It was a sad day when I heard that the COX-2 inhibitor Vioxx was being pulled off the market. The drug previously manufactured by Merck (NYSE:MRK) was primarily targeted at sufferers of joint pain. Being a distance runner in college, I suffered my share and began taking it for a bad back at age 21. Given its results, I was not surprised by the billions of dollars in revenues that it would go on to generate. 

The plug was pulled on that revenue source, but Merck is still in the race. It has developed a new drug, and although the Vioxx situation places hurdles in its path, if the new tonic gets approval, it could help the company chip into Pfizer's monopoly of the osteoarthritis market and reward Merck shareholders over the long run.

Pfizer (NYSE:PFE) manufactures Celebrex.

I was pretty concerned when I heard Vioxx was being recalled, not because of the alleged side effects, since I hadn't experienced any, but rather the fact that I was relying on it to run pain-free. Luckily I was able to transition onto Celebrex.

For a few years now, Pfizer has been able to enjoy its monopoly of the osteoarthritis market given the lack of a formidable, FDA-approved competitor to its Celebrex. This soon may not be the case. An FDA advisory panel is meeting tomorrow to discuss Arcoxia.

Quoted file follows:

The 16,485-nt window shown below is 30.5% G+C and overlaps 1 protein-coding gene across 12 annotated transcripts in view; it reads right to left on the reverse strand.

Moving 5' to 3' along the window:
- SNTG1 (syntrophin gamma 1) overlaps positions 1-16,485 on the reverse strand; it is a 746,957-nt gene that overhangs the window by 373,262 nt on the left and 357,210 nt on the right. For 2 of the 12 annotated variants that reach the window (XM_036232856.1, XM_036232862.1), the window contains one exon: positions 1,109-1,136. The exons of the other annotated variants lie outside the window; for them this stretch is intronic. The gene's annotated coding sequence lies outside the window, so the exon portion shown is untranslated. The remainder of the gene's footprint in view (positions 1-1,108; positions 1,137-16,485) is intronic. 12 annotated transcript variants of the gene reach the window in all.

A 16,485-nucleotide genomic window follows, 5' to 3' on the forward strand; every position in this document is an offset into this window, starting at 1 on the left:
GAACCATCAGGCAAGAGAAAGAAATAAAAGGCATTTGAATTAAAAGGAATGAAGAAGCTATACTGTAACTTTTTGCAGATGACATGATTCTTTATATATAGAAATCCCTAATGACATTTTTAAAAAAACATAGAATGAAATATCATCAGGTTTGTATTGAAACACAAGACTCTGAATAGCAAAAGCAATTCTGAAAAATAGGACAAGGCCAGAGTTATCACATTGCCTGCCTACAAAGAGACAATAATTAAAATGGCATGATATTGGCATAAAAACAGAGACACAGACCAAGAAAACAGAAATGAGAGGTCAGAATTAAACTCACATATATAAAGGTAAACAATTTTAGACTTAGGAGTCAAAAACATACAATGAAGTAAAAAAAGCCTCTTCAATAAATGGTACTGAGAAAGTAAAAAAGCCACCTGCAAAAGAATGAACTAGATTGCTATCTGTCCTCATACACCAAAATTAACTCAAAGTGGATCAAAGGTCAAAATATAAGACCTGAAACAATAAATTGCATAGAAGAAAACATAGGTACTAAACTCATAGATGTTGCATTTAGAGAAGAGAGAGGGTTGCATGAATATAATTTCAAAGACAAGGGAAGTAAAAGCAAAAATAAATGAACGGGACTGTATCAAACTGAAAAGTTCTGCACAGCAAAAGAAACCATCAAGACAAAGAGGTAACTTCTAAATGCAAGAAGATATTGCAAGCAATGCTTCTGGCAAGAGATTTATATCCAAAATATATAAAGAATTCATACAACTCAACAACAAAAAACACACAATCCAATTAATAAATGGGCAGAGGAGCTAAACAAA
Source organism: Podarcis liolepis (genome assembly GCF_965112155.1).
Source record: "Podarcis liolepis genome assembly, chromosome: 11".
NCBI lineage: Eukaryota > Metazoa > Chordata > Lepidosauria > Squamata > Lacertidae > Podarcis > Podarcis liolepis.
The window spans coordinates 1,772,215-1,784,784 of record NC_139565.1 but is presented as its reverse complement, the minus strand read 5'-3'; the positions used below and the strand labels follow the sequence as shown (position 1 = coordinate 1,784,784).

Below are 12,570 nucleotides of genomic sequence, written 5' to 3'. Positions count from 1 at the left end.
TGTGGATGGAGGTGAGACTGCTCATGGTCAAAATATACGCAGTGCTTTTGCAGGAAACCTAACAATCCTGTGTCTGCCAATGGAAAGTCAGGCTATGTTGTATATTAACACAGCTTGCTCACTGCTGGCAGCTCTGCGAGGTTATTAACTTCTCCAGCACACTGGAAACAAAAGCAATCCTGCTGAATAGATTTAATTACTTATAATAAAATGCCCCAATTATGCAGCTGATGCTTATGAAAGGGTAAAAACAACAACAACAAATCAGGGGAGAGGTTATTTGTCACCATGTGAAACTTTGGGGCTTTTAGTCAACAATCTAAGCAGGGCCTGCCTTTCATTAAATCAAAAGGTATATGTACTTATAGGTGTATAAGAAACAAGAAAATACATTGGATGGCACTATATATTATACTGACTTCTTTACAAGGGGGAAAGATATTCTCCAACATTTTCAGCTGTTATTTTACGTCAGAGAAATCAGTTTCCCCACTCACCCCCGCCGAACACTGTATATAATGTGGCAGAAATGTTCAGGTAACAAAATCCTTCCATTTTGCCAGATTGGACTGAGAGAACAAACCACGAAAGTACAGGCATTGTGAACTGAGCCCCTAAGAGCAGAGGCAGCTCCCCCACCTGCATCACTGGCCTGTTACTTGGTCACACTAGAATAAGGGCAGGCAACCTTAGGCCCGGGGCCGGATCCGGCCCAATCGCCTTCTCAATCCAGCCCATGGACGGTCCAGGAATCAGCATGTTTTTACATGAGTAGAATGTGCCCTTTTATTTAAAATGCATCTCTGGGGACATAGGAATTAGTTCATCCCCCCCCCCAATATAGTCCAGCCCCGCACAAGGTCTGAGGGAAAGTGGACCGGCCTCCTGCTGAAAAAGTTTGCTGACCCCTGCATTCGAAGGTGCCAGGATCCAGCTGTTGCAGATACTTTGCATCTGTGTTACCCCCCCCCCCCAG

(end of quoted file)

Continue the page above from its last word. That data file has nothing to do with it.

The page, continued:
Arcoxia is in the same class of COX-2 inhibitors and would be the first COX-2 inhibitor to gain approval since Vioxx and Pfizer's Bextra were recalled from the market in 2004 and 2005. In clinical trials it contained the same level of cardiovascular risk as diclofenac, now a generic anti-inflammatory drug also sold as Voltaren by Novartis (NYSE:NVS).   

The prospects of such approval have had a minimal impact thus far on Merck's share price. Many analysts are skeptical that Arcoxia will be approved and even if it is, they doubt that the sales it would generate would have a material impact on Merck's total revenue figures given the skepticism following its Vioxx recall.

Vioxx achieved $2.5 billion in sales in 2003, the year before it was recalled, and Celebrex achieved $2.0 billion in sales this past year. I can understand the skepticism and the perception that the recall of Vioxx left a huge gap to fill for Merck, hence the subsequent introduction of Arcoxia. However I believe if Arcoxia is approved despite the long odds against it, it could payoff over the long run for Merck shareholders. Given the size of the COX-2 market, any positive results achieved by this drug could go a long way toward putting a small dent in Pfizer's command over the market.        

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Fool contributor Billy Fisher does not own shares of any of the companies mentioned. The Fool has a disclosure policy.